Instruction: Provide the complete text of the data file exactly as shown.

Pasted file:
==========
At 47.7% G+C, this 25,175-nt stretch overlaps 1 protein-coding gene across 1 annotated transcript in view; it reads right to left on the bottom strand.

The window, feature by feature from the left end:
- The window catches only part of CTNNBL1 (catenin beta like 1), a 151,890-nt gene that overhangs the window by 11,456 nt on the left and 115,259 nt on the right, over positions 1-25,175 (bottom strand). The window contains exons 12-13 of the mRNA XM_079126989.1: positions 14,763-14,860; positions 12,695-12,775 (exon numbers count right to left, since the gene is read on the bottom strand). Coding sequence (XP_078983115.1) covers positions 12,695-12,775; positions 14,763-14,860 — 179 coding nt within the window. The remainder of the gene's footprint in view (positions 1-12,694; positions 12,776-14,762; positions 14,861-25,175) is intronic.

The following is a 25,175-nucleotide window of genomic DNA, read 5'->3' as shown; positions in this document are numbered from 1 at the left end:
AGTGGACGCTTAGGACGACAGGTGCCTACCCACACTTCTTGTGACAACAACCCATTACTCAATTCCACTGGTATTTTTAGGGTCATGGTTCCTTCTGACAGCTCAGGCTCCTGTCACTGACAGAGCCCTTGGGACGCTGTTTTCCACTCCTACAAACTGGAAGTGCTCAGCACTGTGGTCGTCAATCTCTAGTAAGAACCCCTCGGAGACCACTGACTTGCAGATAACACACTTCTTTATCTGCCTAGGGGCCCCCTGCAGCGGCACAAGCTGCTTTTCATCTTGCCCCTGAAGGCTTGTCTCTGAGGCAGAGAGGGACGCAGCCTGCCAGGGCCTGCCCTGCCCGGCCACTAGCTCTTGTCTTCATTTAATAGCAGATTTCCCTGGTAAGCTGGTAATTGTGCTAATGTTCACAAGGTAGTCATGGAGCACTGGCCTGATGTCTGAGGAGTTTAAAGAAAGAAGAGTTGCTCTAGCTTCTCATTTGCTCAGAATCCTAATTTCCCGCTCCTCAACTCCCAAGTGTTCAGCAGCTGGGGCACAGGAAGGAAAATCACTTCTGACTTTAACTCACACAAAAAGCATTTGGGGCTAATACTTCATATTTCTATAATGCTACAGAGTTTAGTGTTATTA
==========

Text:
At 47.7% G+C, this 25,175-nt stretch overlaps 1 protein-coding gene across 1 annotated transcript in view; it reads right to left on the bottom strand.

The window, feature by feature from the left end:
- The window catches only part of CTNNBL1 (catenin beta like 1), a 151,890-nt gene that overhangs the window by 11,456 nt on the left and 115,259 nt on the right, over positions 1-25,175 (bottom strand). The window contains exons 12-13 of the mRNA XM_079126989.1: positions 14,763-14,860; positions 12,695-12,775 (exon numbers count right to left, since the gene is read on the bottom strand). Coding sequence (XP_078983115.1) covers positions 12,695-12,775; positions 14,763-14,860 — 179 coding nt within the window. The remainder of the gene's footprint in view (positions 1-12,694; positions 12,776-14,762; positions 14,861-25,175) is intronic.

The following is a 25,175-nucleotide window of genomic DNA, read 5'->3' as shown; positions in this document are numbered from 1 at the left end:
AGTGGACGCTTAGGACGACAGGTGCCTACCCACACTTCTTGTGACAACAACCCATTACTCAATTCCACTGGTATTTTTAGGGTCATGGTTCCTTCTGACAGCTCAGGCTCCTGTCACTGACAGAGCCCTTGGGACGCTGTTTTCCACTCCTACAAACTGGAAGTGCTCAGCACTGTGGTCGTCAATCTCTAGTAAGAACCCCTCGGAGACCACTGACTTGCAGATAACACACTTCTTTATCTGCCTAGGGGCCCCCTGCAGCGGCACAAGCTGCTTTTCATCTTGCCCCTGAAGGCTTGTCTCTGAGGCAGAGAGGGACGCAGCCTGCCAGGGCCTGCCCTGCCCGGCCACTAGCTCTTGTCTTCATTTAATAGCAGATTTCCCTGGTAAGCTGGTAATTGTGCTAATGTTCACAAGGTAGTCATGGAGCACTGGCCTGATGTCTGAGGAGTTTAAAGAAAGAAGAGTTGCTCTAGCTTCTCATTTGCTCAGAATCCTAATTTCCCGCTCCTCAACTCCCAAGTGTTCAGCAGCTGGGGCACAGGAAGGAAAATCACTTCTGACTTTAACTCACACAAAAAGCATTTGGGGCTAATACTTCATATTTCTATAATGCTACAGAGTTTAGTGTTATTA